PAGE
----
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Old 11-28-2020, 03:19 PM   #1
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1977 31' Sovereign
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temperature difference in airstream vs outside temp.

So i live in Tucson Az. for fun i put digital thermometer in my 1974 Sovereign. So outside current temp here is 65 inside the airstream was 89 degrees. Now if you are cold than it is advantage but when it is 105-110 in Tucson in the summer could be brutal. Anyway i thought this was interesting as i have Alpenlite 5th wheel and inside temp measured at the same time was 63 degrees.
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Old 11-28-2020, 03:59 PM   #2
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Insulation is the answer. Airstream has used fiberglass insulation forever except for a short time they tried foam. The foam didn’t work and they went back to Fiberglass. The fiberglass clumps when wet and since Airstreams are often leakers, after 46 years either way, the insulation is probably not good. I think they may have tried thermal pane windows, but quit that too.

Even at best, 2” of fiberglass is only R value of 6 or 7 I estimate— and that’s if installed correctly, which is usually is not. Tests show housing contractors usually do a bad job with fiberglass resulting in half the R value. The steel ribs that the aluminum is riveted to cause heat and cold to pass through easily—there’s no thermal break.

People ask if they can camp in the winter and the answer is maybe, but it is really a three season trailer. In hotter areas, they are two season trailers. Many people have sprayed foam in old ones when rehabilitating them. Modern spray foam is far better than what Airstream used decades ago.
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Old 11-28-2020, 05:42 PM   #3
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Hi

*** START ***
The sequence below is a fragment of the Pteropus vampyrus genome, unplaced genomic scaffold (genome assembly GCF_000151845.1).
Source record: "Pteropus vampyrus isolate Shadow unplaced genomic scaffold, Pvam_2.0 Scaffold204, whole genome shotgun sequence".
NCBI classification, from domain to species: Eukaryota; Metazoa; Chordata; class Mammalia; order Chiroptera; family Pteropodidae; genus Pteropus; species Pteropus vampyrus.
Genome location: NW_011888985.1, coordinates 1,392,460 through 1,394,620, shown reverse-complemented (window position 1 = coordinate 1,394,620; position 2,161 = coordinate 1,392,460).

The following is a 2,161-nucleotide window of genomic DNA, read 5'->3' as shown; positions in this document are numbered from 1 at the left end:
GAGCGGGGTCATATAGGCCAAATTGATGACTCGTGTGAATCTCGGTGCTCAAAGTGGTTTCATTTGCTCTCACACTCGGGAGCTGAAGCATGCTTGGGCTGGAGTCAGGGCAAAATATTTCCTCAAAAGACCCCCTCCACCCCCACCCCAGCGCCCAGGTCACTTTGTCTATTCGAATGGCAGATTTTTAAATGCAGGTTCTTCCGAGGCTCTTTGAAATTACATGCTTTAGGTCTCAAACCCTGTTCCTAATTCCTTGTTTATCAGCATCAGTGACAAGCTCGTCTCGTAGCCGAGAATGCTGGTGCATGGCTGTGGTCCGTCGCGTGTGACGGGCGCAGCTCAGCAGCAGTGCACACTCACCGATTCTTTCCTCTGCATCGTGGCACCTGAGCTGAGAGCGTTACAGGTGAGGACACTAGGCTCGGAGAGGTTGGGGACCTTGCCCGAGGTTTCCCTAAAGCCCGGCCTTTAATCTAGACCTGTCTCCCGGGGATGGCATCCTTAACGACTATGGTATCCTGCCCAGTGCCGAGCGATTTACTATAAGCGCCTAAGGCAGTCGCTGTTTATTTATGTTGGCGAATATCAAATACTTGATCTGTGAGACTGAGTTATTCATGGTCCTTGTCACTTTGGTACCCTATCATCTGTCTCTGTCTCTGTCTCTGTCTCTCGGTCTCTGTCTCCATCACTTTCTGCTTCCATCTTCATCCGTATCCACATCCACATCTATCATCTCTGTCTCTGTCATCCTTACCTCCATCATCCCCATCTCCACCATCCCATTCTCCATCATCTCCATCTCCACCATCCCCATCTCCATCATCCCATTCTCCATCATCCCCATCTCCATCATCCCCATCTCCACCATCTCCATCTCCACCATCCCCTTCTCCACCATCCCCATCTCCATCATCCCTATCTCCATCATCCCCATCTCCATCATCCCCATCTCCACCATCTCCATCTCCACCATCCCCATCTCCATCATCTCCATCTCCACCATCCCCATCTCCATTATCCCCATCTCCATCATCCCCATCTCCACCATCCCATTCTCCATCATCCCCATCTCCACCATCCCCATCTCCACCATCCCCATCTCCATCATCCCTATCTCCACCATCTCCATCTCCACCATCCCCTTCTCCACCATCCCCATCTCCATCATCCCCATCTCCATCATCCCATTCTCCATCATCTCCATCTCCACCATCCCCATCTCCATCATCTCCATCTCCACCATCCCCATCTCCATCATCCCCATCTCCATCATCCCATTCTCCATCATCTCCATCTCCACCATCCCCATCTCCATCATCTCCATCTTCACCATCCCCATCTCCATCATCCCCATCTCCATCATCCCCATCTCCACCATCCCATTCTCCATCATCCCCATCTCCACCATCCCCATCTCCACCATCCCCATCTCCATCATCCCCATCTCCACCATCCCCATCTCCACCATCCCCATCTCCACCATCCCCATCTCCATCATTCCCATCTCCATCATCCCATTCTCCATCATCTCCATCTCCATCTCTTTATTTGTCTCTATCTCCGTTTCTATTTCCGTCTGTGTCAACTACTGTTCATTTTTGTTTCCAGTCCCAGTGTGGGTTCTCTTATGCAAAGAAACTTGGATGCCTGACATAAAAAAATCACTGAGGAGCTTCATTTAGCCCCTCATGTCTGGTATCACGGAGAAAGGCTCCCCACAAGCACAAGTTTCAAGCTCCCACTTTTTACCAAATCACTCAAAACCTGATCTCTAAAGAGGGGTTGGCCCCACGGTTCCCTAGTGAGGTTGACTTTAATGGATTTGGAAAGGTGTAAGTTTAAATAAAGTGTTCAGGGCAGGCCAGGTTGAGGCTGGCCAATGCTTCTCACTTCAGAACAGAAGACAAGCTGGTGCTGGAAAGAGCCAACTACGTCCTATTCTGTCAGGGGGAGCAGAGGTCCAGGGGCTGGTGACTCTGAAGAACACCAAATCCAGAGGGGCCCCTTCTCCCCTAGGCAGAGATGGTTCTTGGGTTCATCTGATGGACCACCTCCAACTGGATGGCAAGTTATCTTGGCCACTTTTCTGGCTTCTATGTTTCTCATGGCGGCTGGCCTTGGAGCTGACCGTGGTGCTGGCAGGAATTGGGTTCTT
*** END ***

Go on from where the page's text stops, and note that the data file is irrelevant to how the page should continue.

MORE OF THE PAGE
I agree with what you are saying. Wonder if the reflectix in combination with fiberglass or another material would make a big difference. Also putting reflective window tinting on windows would help as well. Would be curious what others think as well.
Anyone doubled up refectix than insulated and gathered any data on the installation?


Rick
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Old 11-28-2020, 05:46 PM   #4
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Of course the solution is to open some windows. I would suggest that the temperature inside the Airstream might not be just a function of the insulation. Was there direct sun on it prior to your checking the temperature?

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Old 11-28-2020, 06:02 PM   #5
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There is a good reason they call these trailers Airstream as opposed to Sunscreen or Thermalqueen.... Just sayin.
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Old 11-28-2020, 06:30 PM   #6
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Originally Posted by BayouBiker View Post
There is a good reason they call these trailers Airstream as opposed to Sunscreen or Thermalqueen.... Just sayin.
Agree.

Reflectix is helpful, but it looks good only because the windows are so bad as insulation. Doubling it would help a little of course, but if you want better insulation, foam board is easy to find (various types have different R values, so check). For just keeping the trailer from getting so hot while standing, open the vents and run the fans on low. Make sure one is intake and one is exhaust. If you canít reverse your fan (many cannot be) reverse the wires to the motor and it will run backwards. There are covers to go over the fans. The one sold by Fantastic Fan is nice, but more expensive than the alternative. I say ďalternativeĒ because I canít remember the brand name.